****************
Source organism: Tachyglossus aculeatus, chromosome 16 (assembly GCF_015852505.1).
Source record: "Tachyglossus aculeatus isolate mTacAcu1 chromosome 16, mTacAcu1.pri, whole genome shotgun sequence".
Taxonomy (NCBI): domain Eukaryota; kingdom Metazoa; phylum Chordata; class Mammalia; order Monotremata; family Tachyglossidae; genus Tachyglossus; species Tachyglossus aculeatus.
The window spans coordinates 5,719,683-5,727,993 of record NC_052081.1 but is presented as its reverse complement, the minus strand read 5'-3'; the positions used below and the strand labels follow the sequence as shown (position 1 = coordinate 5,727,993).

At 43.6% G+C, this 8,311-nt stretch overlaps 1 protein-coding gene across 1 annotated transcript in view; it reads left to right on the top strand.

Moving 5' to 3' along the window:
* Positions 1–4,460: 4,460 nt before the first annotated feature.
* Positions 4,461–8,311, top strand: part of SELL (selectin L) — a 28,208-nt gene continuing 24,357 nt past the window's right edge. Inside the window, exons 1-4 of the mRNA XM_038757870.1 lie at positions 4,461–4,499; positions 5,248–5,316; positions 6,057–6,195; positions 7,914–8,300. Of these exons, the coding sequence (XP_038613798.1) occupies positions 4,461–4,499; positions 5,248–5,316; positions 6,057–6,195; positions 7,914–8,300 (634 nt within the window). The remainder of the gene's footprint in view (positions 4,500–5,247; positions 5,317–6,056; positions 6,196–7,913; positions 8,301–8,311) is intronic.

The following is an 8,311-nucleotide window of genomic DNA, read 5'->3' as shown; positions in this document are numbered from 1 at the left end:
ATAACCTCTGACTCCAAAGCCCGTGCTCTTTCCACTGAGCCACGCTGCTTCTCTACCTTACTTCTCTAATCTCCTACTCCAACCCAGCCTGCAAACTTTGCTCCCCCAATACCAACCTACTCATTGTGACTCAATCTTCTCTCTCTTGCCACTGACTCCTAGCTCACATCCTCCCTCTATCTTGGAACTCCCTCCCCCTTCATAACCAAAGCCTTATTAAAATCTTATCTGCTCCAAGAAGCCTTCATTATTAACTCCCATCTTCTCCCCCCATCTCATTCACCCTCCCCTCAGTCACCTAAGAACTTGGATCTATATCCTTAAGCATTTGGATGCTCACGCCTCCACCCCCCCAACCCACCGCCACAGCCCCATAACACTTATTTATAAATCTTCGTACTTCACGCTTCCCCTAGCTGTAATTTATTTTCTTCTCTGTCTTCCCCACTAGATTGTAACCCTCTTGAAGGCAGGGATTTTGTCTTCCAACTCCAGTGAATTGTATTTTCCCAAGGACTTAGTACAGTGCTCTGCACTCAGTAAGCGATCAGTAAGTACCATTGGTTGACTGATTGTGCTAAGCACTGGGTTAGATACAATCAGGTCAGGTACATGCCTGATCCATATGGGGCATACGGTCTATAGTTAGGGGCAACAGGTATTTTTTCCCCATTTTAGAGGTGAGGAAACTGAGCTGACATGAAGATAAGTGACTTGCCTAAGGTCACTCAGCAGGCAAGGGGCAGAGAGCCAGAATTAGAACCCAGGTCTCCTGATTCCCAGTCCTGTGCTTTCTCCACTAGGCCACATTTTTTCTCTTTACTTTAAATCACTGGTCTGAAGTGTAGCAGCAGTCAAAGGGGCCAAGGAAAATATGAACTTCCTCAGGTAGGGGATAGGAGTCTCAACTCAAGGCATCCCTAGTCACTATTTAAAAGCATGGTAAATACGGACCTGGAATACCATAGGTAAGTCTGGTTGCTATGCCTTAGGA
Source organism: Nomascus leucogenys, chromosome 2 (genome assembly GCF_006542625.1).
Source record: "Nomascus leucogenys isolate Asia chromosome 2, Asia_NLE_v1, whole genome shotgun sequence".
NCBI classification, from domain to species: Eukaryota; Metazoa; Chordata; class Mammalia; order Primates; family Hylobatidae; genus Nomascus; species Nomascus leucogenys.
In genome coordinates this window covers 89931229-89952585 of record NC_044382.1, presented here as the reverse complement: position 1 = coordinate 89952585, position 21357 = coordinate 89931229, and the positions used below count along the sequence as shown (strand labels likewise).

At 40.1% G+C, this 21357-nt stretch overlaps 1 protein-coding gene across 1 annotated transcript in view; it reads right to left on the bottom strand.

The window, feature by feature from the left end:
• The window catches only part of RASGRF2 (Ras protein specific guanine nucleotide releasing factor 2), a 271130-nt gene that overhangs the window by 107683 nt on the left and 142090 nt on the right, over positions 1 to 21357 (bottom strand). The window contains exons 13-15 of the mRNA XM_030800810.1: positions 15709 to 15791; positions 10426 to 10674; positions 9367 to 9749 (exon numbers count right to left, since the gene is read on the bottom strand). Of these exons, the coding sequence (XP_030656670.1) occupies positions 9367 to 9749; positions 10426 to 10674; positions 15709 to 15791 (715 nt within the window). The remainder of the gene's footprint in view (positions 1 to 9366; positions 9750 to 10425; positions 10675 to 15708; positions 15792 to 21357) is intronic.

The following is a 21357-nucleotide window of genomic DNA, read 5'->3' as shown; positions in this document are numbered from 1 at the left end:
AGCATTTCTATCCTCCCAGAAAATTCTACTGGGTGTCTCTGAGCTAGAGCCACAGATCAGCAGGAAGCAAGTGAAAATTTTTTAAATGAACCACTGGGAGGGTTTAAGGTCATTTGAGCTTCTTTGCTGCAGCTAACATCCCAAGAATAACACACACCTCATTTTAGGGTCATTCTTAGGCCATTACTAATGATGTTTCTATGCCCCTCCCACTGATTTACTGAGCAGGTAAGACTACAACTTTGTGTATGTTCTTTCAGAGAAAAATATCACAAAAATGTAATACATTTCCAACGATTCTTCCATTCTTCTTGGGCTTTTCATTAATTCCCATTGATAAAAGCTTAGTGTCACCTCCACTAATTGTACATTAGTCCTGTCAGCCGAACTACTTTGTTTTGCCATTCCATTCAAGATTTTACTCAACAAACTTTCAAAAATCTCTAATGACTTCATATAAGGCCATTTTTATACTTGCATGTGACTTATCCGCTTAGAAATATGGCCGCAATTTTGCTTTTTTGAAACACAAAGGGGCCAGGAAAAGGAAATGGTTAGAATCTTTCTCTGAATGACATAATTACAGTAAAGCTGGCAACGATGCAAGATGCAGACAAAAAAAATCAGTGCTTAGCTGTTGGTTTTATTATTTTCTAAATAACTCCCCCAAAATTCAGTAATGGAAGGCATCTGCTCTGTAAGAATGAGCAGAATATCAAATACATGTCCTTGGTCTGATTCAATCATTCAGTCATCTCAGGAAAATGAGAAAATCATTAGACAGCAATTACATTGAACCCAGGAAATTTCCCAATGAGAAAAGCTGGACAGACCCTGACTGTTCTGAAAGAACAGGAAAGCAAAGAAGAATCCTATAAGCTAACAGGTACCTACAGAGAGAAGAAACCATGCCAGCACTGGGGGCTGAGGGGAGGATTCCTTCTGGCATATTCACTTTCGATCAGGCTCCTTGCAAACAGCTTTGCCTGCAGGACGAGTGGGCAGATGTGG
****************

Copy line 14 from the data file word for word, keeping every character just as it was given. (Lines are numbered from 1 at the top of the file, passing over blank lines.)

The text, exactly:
In genome coordinates this window covers 89931229-89952585 of record NC_044382.1, presented here as the reverse complement: position 1 = coordinate 89952585, position 21357 = coordinate 89931229, and the positions used below count along the sequence as shown (strand labels likewise).